What is it like being a Marvel Comics artist? For Malaysian artist Alan Quah, it is nothing short of having a wish granted.
"It is a dream come true, because I collected Marvel Comics when I was really really young. When I became a teenager I drew comics for a living, then I left the [comics] industry for 15 years to venture into advertising. Then I came back and tried my luck drawing comics for the American market again," said Alan Quah, who became a cover artist for Marvel Comics in late January this year.
The Petaling Jaya-based artist mainly does comic book covers for Marvel Comics in a work-for-hire agreement. In the United States, comics retailers may sometimes commission a cover for an issue of a comic. These covers are known as retailer exclusive variant covers. Comics retailers will liaise with Marvel Comics to determine the requirements and specifications of the cover art. Marvel Comics will then get in touch with Quah to create the artwork, along with all the relevant stakeholders.
Since joining Marvel Comics, he has worked on covers for the following titles: Alien, The Spider's Shadow, Venom, and The Marvels (not related to the 1994 series Marvels, which was told from the perspective of man-on-the-street Phil Sheldon).
"The Marvels #1 is a cover that I am very proud of," said Quah. The Marvels is a comic series that has characters from the entire Marvel Universe appearing in that title.
"I had the opportunity to draw as many characters as I could on to the cover. I was not required to do that, but I really wanted to. And I wanted to do it in a manner where the heroes appeared in a situation which we normal folks can relate to... So I chose a diner, to show the superheroes having breakfast in a diner. I tried to have as many as I could in there, but I ran out of space," he laughed. Quah confessed that it was an opportunity for him, as a fan, to geek out by drawing his favourite characters, to create a cover that he himself would buy as a fan.
"I'm a fan first, and a comic artist second," said Quah. "It's really exciting because I get to do this for a living, and when I draw a cover, I always strive to draw a cover that I myself as a fan would be interested to buy."
So who are Quah's favourite characters? They are none other than Wolverine and Venom.
However, it took a lot of hard work before Quah was noticed by Marvel Comics.
"Prior to that I spent many years improving myself and teaching myself how to draw all over again," said the artist. Every time a certain style did not work, he would reinvent his style until he garnered a larger fanbase.
Quah then signed on with Scott's Collectables, an agency which has represented him to editors and retailers for the past two years. "It has been two great years of building relationships since I joined Scott's Collectables. They flew me to comic conventions in the US. We went to Orlando Megacon and New York Comic Con. During these two trips I made a lot of friends and got to know a lot of editors."
Quah has a page on Scott's Collectables as a creator they represent.
A year before joining Marvel Comics, Quah was hired by their distinguished competition — DC Comics. The first piece of work he did with the latter was a Batman cover. He then went on to work on covers for the Nightwing comic series (a character from the Batman universe).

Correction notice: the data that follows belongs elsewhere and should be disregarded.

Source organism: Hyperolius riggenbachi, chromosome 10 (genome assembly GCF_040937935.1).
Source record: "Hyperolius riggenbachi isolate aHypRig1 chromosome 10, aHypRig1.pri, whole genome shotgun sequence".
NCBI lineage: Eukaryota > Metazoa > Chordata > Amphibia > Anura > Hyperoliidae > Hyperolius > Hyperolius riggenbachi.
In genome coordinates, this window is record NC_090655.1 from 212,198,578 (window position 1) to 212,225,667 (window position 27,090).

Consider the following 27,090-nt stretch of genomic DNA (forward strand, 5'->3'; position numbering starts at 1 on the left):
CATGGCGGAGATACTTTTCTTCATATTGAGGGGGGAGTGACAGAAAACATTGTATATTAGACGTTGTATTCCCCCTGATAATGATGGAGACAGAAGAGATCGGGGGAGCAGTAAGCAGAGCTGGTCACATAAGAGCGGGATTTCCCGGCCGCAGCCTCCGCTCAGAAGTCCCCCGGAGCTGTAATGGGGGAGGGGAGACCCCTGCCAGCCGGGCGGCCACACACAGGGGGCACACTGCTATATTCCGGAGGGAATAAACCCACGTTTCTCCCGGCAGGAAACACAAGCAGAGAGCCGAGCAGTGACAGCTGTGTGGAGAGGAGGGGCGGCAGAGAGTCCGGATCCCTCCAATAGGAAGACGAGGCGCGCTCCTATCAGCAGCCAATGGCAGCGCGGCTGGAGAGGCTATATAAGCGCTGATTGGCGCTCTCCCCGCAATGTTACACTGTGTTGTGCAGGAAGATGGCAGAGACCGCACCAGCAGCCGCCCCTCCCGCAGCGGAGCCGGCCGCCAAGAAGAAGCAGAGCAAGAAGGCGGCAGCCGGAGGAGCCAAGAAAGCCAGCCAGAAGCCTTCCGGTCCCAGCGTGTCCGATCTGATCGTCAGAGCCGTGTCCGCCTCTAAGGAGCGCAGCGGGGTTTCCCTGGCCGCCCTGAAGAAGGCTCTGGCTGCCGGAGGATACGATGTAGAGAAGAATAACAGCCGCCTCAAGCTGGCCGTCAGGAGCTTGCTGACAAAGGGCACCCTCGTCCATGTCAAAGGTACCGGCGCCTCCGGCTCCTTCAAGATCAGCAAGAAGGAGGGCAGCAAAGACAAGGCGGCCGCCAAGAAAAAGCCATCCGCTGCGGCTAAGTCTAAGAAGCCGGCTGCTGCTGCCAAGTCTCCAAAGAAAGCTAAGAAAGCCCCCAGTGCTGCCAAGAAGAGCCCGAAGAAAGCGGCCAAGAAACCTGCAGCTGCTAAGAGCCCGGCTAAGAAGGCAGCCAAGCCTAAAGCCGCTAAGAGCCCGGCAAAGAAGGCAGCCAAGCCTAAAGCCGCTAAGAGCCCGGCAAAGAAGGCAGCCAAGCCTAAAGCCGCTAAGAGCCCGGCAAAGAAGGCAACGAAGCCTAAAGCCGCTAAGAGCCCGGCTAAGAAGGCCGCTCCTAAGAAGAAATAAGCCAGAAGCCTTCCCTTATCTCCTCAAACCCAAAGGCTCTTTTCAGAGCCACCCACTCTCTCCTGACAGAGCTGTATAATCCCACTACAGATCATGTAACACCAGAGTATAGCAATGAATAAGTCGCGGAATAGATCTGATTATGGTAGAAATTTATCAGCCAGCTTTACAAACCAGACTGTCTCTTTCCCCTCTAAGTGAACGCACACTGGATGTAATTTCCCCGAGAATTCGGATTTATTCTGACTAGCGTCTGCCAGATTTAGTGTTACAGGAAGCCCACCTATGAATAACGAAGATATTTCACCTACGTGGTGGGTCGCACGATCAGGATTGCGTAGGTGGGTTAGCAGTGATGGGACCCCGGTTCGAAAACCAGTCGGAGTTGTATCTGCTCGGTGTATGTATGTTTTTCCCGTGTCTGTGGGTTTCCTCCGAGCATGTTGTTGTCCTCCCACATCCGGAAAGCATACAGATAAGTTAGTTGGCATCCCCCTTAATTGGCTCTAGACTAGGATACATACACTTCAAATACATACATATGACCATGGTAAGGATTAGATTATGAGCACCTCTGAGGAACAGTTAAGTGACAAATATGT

Quah grew up in Kuala Lumpur, where he collected many Marvel & DC comics, as well as black-and-white titles from Warren Publishing, a publisher known for its horror comics such as Vampirella. "I collected a lot of comics as a kid. I also got influenced by my father. He draws very little, but whenever he drew, he inspired me. And I'm basically mirroring what my father did as a kid," shared Quah about his childhood.
Back in the '60s, artists drew with ink and did more inkwash. "As a kid, I used to mimic how they drew. After many years of mimicking, you basically get out of their shadow and develop your own style."
Quah then went on to draw comics for a few years when he was in secondary school for local magazines and humour comics. Unfortunately, he realised that drawing comics did not pay a lot, so he didn't think it would be a lucrative career choice.
"So I went on to the next best thing, which is advertising, where I became an art director very quickly." He credits his rise to his ability to draw and create visuals and spent 15 years in advertising.
Then he decided to take a gamble on drawing for comics again. 14 years ago, he ventured into what was unknown territory. He did interiors (the inside of a comic book), and worked on titles such as Godzilla, Orphan Black, and Dark Souls.
Quah loves being an artist. "I'm a comic fan first, the most exciting for me is that i get to draw a cover, for something I myself am a fan of," he shares.
"[My work] is not like a 9-to-5 thing. It is a very flexible working environment. I mostly draw in my studio at home since COVID-19 hit. Prior to that, I had an [external] studio to go to."
He knows that the common perception of artists is that they wake up and immediately go to their drawing table, which is usually next to the bed. So he maintains a strict regimen for his work. Pre-pandemic, he would drive to work, then have breakfast before going into his studio.
As a veteran, his advice to aspiring artists is to keep practising to get better.
"Drawing is an act of repetition. It is really us doing the same thing, over and over again, every day. You draw Spider-Man one time, it doesn't look so good. But you draw it one hundred times, and chances are, it will be better than the first time you draw it," he said.
"If you are willing to sit down there and continue repeating, one day you will level up. And that's when you will get more opportunities."
Like an opportunity to draw for Marvel Comics!
Here are more comics covers by Alan Quah: